By producing electricity locally, for example, rooftop solar reduces the need for expensive investments in long-distance transmission capacity. In 2018, California’s independent grid operator, CAISO, canceled $2.6 billion in planned transmission expenditures from its long-term investment plan, citing reduced forecasts of electricity demand “strongly influenced by energy efficiency programs and increasing levels of residential, rooftop solar generation.” Yet, it was not until 2020 that the CPUC moved to ensure that avoided transmission costs are factored into utilities’ calculations of the value provided by distributed solar power.
Rooftop solar delivers an array of other benefits as well. It contributes to the development of a more flexible and resilient power system better able to withstand threats like wildfire – an important benefit in California, which has recently endured widespread power outages to reduce wildfire risks. In addition, a recent national study found that enhanced use of distributed energy technologies such as rooftop solar and energy storage is the most cost-effective route to a clean energy system, generating hundreds of billions of dollars of cost savings by 2050 compared with systems that are more reliant on delivering power long distances over the grid. Indeed, when these and other benefits are factored in, the value provided by distributed solar often exceeds the compensation provided to its owners under net metering.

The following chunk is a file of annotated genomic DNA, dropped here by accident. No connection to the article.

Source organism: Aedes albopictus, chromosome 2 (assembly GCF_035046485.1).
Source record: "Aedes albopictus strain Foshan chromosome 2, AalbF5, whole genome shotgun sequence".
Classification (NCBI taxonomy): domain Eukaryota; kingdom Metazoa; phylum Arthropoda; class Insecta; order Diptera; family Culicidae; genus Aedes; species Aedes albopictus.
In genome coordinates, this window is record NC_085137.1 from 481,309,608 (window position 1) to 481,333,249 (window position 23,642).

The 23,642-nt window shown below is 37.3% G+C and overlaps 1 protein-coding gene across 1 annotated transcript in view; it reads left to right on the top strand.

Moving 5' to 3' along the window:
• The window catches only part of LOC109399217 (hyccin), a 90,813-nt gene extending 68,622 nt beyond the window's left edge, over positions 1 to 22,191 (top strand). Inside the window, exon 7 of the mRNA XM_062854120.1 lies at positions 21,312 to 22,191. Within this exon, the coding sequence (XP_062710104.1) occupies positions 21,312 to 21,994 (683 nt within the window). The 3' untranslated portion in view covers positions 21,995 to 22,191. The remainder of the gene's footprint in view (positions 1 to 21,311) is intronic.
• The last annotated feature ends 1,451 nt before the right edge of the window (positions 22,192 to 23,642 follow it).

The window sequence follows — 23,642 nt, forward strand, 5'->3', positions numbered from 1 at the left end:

Under its NEM 3.0 process timeline, the CPUC plans to collect testimony and hold hearings over the next few months as it weighs those proposals, and then plans to issue a final decision on new rates and charges – which could be its own plan, one of the proposals submitted by utilities or other stakeholders, or a combination of plans – near the end of 2021.
To learn more about the efforts of special interest groups to undermine rooftop solar, and about how the public and policymakers can support the continued growth of local renewable energy, read our report: Blocking Rooftop Solar.
Image: Annual average daily solar energy resources in California. Lighter shades indicate less solar energy available, darker shades indicate more. Map courtesy of the National Renewable Energy Laboratory.
Policy Analyst, Frontier Group
Bryn Huxley-Reicher is a policy analyst at Frontier Group focusing on issues related to clean energy and the new economy. He has a BA in applied mathematics focused in earth and planetary sciences from Harvard University.